Cost of living eases by 2.7 percent in first quarter

Cost of living eases by 2.7 percent in first quarter

Post was last updated: April 30, 2021

The cost of living was seen easing marginally by 2.7 percent between January and March 2021 to K208,926 from K209,366 for a family of six, latest figures from the Centre for Social Concern (CfSC) have shown.

The downward trend registered in the quarter is the first since the second quarter of 2020 as the cost of living has been on an upward trajectory between July 2020 and January 2021.

In an interview CfSC Economic Governance Programs Officer Bernad Mphepho said the trend has been perpetuated by expectations of a bumper maize yield.

“The cost of living might continue to go down because of the expected increase in the harvest and crop production, however, this trend faces pressure from increase in fuel prices.

“We are also keen to see how the tax regime will be reviewed in the 2021/22 national budget as it has a direct bearing the cost of living,” he said.

In a separate interview, local economic commentator Cossman Chikwe questioned the statistics saying the impact of the projected maize yield was expected to be felt when the harvesting season starts.

“The maize harvest is expected to be felt starting from March to April figures. The February to March numbers would be expected to be more effective of the lag effects of the recent fuel price increase,”

“The reality on the ground actually shows maize prices were still hovering above K7,500 per 50 kilogram bag in March. It is only in April when prices declined to around K5,000,” Chikwe said.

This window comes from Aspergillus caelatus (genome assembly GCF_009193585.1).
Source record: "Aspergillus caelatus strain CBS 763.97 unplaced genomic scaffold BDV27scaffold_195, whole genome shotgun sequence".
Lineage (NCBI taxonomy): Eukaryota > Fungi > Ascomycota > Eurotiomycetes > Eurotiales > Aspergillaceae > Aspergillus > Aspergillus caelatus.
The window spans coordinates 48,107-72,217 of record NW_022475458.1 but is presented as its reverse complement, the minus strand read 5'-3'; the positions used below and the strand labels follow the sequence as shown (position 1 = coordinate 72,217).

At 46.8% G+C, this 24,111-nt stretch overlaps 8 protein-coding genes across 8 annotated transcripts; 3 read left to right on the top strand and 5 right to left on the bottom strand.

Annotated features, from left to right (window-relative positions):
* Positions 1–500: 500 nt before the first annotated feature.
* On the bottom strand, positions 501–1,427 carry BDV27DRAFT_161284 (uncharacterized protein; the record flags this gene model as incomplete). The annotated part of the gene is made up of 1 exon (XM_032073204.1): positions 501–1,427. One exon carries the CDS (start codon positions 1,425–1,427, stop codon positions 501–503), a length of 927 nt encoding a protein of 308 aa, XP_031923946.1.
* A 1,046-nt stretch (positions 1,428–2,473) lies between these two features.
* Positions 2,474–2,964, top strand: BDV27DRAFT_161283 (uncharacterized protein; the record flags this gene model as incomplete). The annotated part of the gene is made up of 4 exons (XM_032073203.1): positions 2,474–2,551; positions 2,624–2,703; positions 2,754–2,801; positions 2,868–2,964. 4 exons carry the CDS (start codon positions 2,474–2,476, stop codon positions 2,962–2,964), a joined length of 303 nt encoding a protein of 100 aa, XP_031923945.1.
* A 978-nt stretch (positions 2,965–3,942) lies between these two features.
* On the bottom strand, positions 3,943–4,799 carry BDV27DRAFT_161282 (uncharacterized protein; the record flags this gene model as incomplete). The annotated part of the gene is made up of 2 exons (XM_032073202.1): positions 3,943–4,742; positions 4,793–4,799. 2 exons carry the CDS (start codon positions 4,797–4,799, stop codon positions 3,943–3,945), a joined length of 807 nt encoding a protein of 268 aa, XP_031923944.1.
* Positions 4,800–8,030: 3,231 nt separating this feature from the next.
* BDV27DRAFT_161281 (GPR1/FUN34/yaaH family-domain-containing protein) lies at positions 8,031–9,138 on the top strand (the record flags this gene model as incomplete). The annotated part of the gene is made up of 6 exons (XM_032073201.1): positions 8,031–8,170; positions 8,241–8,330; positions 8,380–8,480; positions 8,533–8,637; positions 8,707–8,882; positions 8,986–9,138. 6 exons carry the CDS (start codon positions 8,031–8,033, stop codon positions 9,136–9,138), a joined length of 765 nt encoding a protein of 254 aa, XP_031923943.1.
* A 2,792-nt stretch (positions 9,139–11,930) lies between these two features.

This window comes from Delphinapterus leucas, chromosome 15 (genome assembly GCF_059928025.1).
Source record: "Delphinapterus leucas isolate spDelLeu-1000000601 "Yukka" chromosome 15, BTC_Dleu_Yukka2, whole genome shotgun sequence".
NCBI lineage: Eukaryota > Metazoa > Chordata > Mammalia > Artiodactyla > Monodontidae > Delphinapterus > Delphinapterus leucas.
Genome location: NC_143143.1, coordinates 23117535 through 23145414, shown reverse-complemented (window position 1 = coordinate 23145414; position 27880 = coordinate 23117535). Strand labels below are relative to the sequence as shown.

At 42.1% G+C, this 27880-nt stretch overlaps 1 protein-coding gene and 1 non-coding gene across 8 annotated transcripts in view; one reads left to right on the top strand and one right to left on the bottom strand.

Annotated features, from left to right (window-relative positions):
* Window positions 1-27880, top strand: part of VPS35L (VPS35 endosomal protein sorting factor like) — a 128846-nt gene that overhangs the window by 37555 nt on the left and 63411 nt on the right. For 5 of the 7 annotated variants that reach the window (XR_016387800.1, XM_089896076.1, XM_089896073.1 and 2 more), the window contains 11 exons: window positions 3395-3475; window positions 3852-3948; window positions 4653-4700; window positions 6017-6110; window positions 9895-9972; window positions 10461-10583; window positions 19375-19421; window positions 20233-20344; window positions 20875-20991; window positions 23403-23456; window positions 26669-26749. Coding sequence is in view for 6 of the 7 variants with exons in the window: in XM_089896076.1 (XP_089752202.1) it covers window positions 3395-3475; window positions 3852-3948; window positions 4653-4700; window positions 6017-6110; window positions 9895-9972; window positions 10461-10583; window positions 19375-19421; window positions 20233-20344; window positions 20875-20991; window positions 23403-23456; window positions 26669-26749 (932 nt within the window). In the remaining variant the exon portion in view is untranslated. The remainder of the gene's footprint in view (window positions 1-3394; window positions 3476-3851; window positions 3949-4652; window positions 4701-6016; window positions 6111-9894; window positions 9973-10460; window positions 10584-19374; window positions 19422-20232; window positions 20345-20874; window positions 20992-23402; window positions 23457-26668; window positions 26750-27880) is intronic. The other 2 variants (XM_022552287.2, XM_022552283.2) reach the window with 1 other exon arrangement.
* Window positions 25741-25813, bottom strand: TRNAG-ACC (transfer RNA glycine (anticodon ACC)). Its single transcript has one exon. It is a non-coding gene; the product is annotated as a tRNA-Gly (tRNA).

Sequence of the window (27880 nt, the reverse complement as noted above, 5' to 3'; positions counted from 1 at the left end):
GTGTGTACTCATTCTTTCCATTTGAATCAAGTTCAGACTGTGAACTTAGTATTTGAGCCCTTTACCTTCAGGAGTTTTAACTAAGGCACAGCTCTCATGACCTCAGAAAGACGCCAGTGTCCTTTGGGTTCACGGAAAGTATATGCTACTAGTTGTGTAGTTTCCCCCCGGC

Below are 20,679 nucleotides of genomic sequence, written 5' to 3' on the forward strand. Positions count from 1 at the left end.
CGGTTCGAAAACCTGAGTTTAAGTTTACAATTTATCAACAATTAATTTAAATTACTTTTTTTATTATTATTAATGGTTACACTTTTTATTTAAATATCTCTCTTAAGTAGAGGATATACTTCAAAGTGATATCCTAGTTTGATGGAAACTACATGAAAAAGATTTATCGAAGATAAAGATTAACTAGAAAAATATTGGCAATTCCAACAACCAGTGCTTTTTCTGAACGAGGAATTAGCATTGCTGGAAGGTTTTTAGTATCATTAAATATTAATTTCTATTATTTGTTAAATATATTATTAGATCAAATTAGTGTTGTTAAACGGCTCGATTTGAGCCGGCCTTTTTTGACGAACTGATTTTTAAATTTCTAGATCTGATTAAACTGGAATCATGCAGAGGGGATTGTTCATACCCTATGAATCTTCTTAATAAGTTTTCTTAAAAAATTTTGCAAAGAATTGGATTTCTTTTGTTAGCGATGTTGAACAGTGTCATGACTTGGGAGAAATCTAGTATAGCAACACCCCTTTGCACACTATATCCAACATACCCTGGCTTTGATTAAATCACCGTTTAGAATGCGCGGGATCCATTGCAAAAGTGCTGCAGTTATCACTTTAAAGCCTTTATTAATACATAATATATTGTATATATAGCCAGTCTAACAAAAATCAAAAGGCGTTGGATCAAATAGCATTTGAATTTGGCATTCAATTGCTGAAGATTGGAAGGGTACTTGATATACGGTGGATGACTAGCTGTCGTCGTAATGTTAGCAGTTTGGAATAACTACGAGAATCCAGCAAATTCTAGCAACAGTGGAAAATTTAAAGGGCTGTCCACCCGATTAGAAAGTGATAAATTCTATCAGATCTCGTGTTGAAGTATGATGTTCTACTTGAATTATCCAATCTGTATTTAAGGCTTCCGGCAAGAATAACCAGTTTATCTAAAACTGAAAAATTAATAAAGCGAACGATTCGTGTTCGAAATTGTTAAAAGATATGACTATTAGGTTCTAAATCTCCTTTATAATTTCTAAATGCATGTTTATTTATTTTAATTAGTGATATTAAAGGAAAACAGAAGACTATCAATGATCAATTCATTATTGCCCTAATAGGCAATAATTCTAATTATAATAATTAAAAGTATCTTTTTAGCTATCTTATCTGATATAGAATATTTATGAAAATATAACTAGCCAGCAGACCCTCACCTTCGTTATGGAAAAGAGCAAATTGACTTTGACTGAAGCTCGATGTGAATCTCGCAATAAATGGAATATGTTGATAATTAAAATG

He added that it is difficult to understand what could have driven the decline in cost of living as this is not consistent with what is on the ground.

This is coming at a time most Malawians, especially low income earners, are still feeling the pinch of a surge in the price of basic commodities.

Ironically, headline inflation has been on an upward spiral since November 2020, rising to 9.4 percent in March 2021 from 7.7 percent in January. This is partly attributed to a surge in non-food inflation in the aftermath of a fuel price hike.

Earlier last month, the Malawi Energy Regulatory Authority adjusted fuel prices upwards by about 17.35 percent, leading to a surge in the cost of some goods and services.

This pushed up the cost of living which is determined by calculating the cost of essential items, both food and non-food items, for a household.

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